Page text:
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Okla. University SAE Fraternity Update: Parents of Frat Members in Video Horrified by Racist Chants

( [email protected] ) Mar 12, 2015 08:22 PM EDT
The University of Oklahoma expelled students and Sigma Alpha Epsilon members Parker Rice and Levi Pettit on Tuesday after a video that went viral on the Internet showed them leading a racist chant. Now one of the member’s parents claimed their son made a “horrible mistake.”
The Sigma Alpha Epsilon fraternity at the University of Oklahoma was vandalized in response to a video that has surfaced online, allegedly showing members chanting about lynchings and making racist comments. (Reuters/NDN)

The University of Oklahoma expelled students and Sigma Alpha Epsilon members Parker Rice and Levi Pettit on Tuesday after a video that went viral on the Internet showed them leading a racist chant. Now one of the member's parents claimed their son made a "horrible mistake."

According to Emily Shapiro and Dean Schabner of ABC News, the parents of Pettit, Brody and Susan Pettit, released a statement saying that their son will have to live with the consequences of his actions.

"He made a horrible mistake, and will live with the consequences forever," they said. "However, we also know the depth of our son's character. He is a good boy, but what we saw in those videos is disgusting."

His parents insisted that Pettit was not a racist.

"While it may be difficult for those who only know Levi from the video to understand, we know his heart, and he is not a racist," they said. "We raised him to be loving and inclusive and we all remain surrounded by a diverse, close-knit group of friends."

Shapiro and Schabner reported that University of Oklahoma president David Boren said that the fraternity students created a hostile learning environment. However, the university refused to confirm the identity of the expelled students, citing privacy laws.

"I have emphasized that there is zero tolerance for this kind of threatening racist behavior at the University of Oklahoma," Boren said. "I hope that the entire nation will join us in having zero tolerance of such racism when it raises its ugly head in other situations across our country."

Boren added that he hoped the students involved in the video "will learn from this experience" that using words "to hurt, threaten and exclude other people" was wrong.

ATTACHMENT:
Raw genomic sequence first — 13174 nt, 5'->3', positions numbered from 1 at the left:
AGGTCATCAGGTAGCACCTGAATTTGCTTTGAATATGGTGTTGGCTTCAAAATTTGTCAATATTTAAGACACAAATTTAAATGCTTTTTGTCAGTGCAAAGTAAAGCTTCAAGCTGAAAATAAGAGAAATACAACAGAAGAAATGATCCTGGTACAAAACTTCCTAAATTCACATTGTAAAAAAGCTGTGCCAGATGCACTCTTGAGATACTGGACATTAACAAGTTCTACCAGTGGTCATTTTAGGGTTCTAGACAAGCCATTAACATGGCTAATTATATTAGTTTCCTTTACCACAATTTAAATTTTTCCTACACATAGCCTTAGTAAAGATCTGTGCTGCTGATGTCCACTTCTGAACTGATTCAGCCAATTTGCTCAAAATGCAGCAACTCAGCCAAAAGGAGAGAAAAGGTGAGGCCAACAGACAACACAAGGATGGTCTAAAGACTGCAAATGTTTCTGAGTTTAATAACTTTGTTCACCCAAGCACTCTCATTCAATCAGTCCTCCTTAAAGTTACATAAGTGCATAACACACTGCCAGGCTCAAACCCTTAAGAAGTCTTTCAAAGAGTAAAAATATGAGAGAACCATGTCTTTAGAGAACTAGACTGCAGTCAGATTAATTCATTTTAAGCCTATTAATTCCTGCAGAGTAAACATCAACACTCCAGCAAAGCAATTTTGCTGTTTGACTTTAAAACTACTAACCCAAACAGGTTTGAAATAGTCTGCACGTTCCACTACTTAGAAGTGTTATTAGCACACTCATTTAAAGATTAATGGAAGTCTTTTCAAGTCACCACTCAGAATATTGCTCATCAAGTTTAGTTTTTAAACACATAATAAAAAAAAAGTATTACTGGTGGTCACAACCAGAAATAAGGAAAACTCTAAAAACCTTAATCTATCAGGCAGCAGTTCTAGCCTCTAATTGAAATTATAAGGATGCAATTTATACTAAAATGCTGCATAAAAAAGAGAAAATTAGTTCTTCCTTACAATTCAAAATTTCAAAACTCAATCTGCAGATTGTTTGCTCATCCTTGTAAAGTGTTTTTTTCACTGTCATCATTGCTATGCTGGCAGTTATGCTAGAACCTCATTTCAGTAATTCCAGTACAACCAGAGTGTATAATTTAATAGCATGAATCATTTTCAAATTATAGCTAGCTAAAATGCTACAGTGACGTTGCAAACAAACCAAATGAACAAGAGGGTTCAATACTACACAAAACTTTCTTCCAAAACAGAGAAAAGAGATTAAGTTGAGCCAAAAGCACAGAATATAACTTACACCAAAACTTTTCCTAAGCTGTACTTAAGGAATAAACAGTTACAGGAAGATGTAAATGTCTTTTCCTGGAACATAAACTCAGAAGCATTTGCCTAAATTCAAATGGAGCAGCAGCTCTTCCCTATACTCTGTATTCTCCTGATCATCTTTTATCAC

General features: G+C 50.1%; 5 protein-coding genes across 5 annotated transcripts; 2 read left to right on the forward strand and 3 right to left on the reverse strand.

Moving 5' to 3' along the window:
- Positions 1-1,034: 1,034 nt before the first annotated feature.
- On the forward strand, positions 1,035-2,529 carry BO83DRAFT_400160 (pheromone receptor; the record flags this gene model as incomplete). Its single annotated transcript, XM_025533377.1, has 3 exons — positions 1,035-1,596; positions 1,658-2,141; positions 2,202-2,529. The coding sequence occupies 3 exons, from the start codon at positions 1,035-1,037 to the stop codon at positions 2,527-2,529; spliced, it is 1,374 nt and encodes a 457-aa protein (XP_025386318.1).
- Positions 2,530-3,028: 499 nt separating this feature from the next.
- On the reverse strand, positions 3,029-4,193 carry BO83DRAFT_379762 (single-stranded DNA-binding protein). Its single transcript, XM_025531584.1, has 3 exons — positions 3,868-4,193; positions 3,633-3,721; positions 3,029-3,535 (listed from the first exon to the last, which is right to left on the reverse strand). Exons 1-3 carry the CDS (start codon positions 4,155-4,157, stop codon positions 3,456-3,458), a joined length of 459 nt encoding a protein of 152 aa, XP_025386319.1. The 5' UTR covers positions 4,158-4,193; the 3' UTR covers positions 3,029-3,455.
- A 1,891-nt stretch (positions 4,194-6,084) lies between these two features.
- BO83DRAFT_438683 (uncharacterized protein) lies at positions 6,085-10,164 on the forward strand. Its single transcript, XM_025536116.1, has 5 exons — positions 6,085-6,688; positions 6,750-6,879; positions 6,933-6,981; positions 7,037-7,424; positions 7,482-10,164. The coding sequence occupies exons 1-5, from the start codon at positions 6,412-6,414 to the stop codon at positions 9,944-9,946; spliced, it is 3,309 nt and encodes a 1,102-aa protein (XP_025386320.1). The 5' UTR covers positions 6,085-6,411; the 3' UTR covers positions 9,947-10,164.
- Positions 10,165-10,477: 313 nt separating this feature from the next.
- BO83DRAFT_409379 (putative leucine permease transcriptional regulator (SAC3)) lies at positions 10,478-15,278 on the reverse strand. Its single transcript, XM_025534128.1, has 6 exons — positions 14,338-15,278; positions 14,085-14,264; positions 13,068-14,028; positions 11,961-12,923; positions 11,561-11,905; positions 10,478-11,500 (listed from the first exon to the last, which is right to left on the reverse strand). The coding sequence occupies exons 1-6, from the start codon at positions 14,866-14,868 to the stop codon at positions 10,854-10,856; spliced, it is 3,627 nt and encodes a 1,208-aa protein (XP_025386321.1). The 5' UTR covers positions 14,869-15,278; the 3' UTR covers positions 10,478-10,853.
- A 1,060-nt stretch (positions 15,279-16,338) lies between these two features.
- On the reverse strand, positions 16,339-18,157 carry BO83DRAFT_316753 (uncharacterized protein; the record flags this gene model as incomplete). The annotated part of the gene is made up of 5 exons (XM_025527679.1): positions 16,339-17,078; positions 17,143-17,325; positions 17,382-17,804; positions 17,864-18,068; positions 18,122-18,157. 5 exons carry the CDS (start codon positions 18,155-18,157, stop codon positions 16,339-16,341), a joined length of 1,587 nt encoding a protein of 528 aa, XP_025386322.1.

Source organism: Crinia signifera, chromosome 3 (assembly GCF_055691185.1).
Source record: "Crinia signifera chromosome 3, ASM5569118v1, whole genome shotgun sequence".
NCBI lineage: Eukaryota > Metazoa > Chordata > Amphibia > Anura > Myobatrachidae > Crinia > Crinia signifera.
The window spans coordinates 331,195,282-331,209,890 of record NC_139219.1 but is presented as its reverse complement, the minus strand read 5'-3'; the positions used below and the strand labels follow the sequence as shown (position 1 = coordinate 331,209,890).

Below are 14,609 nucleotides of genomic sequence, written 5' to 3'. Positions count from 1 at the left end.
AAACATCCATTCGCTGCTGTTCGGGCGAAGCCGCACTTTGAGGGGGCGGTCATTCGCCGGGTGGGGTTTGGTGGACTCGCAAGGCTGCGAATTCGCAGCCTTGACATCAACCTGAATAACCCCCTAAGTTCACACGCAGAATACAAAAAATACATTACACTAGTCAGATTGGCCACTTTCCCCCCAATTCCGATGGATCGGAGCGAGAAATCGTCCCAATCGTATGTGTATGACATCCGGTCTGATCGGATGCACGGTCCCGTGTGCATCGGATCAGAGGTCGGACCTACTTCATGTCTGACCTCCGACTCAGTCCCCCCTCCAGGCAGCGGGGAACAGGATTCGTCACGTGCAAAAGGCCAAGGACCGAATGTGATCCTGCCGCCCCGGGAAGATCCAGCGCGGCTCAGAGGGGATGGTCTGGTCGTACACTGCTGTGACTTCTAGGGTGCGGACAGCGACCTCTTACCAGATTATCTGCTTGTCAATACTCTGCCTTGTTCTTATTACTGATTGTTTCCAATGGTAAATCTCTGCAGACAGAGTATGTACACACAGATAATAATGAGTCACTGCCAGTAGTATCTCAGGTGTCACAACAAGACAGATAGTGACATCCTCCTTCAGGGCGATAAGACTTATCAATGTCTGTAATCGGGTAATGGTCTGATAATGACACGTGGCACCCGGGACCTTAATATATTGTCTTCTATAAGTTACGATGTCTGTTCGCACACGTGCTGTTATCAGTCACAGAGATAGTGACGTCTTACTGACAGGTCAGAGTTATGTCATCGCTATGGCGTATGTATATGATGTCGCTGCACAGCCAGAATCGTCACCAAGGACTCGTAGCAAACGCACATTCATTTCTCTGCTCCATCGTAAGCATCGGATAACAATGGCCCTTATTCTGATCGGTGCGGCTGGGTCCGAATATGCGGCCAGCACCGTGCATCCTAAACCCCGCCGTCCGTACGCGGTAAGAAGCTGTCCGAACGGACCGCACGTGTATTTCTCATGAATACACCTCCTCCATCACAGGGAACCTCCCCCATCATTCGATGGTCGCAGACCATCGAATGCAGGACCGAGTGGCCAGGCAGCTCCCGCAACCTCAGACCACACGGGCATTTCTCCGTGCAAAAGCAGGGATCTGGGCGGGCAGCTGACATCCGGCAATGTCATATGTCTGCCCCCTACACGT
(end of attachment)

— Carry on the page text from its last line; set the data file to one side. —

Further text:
"We will continue our investigation of all the students engaged in the singing of this chant," Boren said. "Once their identities have been confirmed, they will be subject to appropriate disciplinary action."

However, the viral video of the racist chant may be symptomatic of a larger nationwide trend within the overall SAE fraternity. Hailey Branson-Potts, Nigel Duara and Matt Pearce of the Los Angeles Times wrote that members from other SAE chapters may have said those same racist chants; one of them may include the chapter located at the University of Texas at Austin.

"Rumors also are circulating that a chant similar to the one at OU has been traditional in the UT chapter of SAE," UT Austin president Bill Powers said, noting that the university is investigating the matter.

According to the Los Angeles Times, Rice and Pettit, who are both from Texas, officially apologized for their actions in public statements on Tuesday. However, Rice claimed that "the song was taught to us," which the national SAE headquarters denied in a statement.

"The national fraternity does not teach such a racist, hateful chant, and this chant is not part of any education or training," the national SAE headquarters said. "Our investigation has found very likely that the men learned the song from fellow chapter members, which reiterates why Sigma Alpha Epsilon did not hesitate to close the chapter completely because of the culture that may have been fostered in the group.

The Los Angeles Times reported that events surrounding SAE have triggered an atmosphere of tension on Oklahoma's campus, where "a large percentage of students" have joined either a fraternity or sorority. The president of the University of Oklahoma's Phi Delta Theta chapter, Tyrone Speller, claimed in a statement that "indiscriminate threats of violence" have been made against those participating in that culture.

"When students feel hurt, they should not turn around and do the same thing in response," Speller said. "You cannot fight hate with hate."

Speller added that even though he was "a person of color in a predominantly white fraternity," he told the Los Angeles Times that he always felt welcome by his fellow fraternity members.

"People need to realize that this is not a 'minorities' vs. the 'Greeks' battle," Speller wrote. "This is not a choice between two competing cultures. We are one student body."

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